Nothing has been normal for Indiana’s 2020-21 state FFA officers so far. They were nominated based on virtual interviews, elected through a virtual state FFA convention and didn’t have the usual opportunity to interact with the public because there was no Indiana State Fair. But don’t underestimate them. Joe Martin says that would be a mistake. He is the program specialist with the Indiana State Department of Agriculture who works directly with each state FFA officer team during the year.
“They are all unique individuals with special talents,” Martin says. “They used their extra time when there was no state fair to be creative, learning how to share with FFA members through different technologies. I continue to be proud of what they’re accomplishing.”
The group is led by a state president who hails from a chapter less than 5 years old and includes three other members from schools who have never had a state officer, or haven’t had one in decades.
Learn more about why Martin expects big things from these individuals heading into a new year, no matter what it might bring. Check out the slideshow featuring insights into each officer’s talents and future ambitions.
This girl can speak!
You might think the odds of Julia Hamblen becoming the 2020-21 Indiana FFA president were long because she came from a school that had never offered agriculture classes or FFA in the modern era until four years ago. Even if that’s true, that’s only half the story. Add in the fact that she was diagnosed as a child with a stuttering disorder and refigure the odds!
Figure the odds of this one: She also won the Indiana FFA State Public Speaking Contest, one of the most highly prized and competitive leadership development events within Indiana FFA.
Hamblen was diagnosed with what’s called neurogenetic stuttering disorder, which manifests itself in stuttering and other ways, as well. Ten years of speech therapy helped her overcome this potential barrier.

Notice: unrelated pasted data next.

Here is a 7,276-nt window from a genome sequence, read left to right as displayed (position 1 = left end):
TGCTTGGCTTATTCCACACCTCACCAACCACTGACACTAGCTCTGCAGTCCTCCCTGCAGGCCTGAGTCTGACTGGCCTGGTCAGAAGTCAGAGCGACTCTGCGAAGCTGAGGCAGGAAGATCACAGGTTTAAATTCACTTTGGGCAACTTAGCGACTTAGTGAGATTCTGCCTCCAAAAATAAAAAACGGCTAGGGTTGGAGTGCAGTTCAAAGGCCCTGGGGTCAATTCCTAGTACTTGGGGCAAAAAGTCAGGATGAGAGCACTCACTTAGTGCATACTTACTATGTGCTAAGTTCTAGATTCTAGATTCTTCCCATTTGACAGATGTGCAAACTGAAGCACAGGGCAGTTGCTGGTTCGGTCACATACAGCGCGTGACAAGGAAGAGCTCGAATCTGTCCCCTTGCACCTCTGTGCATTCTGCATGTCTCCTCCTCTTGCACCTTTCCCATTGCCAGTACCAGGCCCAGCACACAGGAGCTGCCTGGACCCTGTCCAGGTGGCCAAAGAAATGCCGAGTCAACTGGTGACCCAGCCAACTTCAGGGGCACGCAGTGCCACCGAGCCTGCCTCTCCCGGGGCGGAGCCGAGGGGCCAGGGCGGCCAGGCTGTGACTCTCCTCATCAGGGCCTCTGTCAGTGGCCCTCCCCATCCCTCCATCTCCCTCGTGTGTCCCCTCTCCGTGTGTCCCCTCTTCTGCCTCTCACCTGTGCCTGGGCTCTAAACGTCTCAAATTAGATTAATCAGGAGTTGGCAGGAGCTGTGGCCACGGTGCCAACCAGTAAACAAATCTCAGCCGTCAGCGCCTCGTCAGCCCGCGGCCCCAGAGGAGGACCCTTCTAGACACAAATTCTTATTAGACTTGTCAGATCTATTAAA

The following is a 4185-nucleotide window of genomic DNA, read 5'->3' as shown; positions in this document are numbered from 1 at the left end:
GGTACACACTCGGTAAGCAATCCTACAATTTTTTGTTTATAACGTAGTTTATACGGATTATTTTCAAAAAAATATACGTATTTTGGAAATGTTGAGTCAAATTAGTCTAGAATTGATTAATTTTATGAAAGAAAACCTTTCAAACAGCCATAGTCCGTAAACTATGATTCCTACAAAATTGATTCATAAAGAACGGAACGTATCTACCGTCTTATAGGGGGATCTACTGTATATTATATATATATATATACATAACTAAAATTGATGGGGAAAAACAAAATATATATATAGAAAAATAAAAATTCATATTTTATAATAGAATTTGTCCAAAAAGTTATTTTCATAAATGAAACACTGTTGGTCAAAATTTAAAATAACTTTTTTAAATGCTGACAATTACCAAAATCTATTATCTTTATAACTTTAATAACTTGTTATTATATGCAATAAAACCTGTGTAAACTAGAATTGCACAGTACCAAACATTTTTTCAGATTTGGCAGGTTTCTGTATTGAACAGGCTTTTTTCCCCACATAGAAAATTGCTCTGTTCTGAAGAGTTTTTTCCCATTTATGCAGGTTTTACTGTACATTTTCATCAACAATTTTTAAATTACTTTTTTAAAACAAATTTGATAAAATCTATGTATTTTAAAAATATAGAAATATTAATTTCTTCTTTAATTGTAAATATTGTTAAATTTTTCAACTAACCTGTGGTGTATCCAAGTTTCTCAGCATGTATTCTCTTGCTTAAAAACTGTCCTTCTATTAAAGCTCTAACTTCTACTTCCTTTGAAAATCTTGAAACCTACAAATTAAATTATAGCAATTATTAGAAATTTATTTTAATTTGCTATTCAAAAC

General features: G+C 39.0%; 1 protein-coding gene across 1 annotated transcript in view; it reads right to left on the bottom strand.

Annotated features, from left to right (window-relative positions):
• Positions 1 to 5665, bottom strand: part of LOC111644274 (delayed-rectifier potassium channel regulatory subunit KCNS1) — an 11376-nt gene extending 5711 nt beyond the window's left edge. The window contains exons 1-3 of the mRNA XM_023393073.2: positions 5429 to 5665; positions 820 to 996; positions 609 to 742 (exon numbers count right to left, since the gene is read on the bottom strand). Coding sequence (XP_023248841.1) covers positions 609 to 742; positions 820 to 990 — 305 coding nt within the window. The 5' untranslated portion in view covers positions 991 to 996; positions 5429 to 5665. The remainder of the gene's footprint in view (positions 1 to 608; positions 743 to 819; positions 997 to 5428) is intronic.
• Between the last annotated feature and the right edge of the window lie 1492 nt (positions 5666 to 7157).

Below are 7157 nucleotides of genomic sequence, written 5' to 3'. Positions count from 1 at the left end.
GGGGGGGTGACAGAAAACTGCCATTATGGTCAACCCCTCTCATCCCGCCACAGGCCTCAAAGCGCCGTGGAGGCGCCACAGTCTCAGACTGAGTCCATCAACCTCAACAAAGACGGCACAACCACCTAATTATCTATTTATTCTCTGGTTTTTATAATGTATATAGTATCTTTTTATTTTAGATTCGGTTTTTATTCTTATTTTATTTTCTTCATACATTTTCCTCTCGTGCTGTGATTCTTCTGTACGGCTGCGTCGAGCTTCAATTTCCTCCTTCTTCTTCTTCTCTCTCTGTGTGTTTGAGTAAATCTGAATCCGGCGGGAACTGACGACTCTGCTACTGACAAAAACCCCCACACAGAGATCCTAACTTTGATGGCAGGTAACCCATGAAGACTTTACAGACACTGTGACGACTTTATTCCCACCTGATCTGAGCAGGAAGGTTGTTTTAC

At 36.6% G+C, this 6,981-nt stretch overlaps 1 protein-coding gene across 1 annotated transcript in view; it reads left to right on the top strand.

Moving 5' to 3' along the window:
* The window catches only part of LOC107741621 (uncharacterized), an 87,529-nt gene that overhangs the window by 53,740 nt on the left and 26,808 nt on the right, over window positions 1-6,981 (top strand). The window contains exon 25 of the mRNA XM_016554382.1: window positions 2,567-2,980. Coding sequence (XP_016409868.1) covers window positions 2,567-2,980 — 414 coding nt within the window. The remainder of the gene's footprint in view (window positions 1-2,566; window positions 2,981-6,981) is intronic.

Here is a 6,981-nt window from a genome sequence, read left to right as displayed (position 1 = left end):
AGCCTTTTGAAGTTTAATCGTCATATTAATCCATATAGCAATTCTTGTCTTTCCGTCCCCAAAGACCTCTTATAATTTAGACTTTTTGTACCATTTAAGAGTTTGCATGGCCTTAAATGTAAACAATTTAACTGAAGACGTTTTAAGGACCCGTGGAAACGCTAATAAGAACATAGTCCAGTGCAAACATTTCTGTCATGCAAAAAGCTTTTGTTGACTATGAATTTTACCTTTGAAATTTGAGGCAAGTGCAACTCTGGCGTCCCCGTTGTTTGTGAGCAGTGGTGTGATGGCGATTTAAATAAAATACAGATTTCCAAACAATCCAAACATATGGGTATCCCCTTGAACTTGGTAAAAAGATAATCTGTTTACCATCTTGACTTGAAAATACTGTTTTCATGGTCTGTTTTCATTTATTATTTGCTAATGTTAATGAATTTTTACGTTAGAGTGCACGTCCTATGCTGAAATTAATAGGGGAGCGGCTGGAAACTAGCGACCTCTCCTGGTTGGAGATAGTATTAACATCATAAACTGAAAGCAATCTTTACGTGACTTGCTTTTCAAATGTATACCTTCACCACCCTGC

“I just love to talk and share my beliefs with people,” Hamblen says. “I was afraid at first, but many other FFA members and my advisors have helped me along the way.”
One of her goals for the future is to become an advocate for people who face challenges like hers or other types of challenges that might normally prevent them from expressing their views. Here are odds you can take to the bank: Never count Julia Hamblen out when she sets her mind on achieving something.
Indiana FFA pays tribute to Rob Hays
The Indiana FFA lost one of its most enthusiastic supporters when Rob Hays, 32, died unexpectedly from cardiac arrest on Sept. 20. Hay was the Indiana FFA executive director and part of the Indiana State Department of Agriculture.
Originally from Kentland, Ind., and South Newton High School, he served as an Indiana FFA state officer in 2006-07. He was the vocational-agriculture teacher and FFA advisor at Warsaw High School from 2011 to 2015, at which time he joined ISDA as Indiana FFA assistant director.
TRAGIC LOSS: The Indiana FFA family and all of agriculture were saddened by the death of Rob Hays, Indiana FFA executive director, on Sept. 20.
Hays’ passing leaves a void in many hearts and lives, including those of the current Indiana FFA state officers, already battling the challenges of serving during a pandemic when many live events were canceled.
Working with Hays’ parents, the Indiana FFA set up a scholarship to honor his memory. You can contribute and help keep his memory alive by sending a check to: Indiana FFA Foundation, P.O. Box 9, Trafalgar, IN 46181. Note “Rob Hays Scholarship” in the memo line on your check.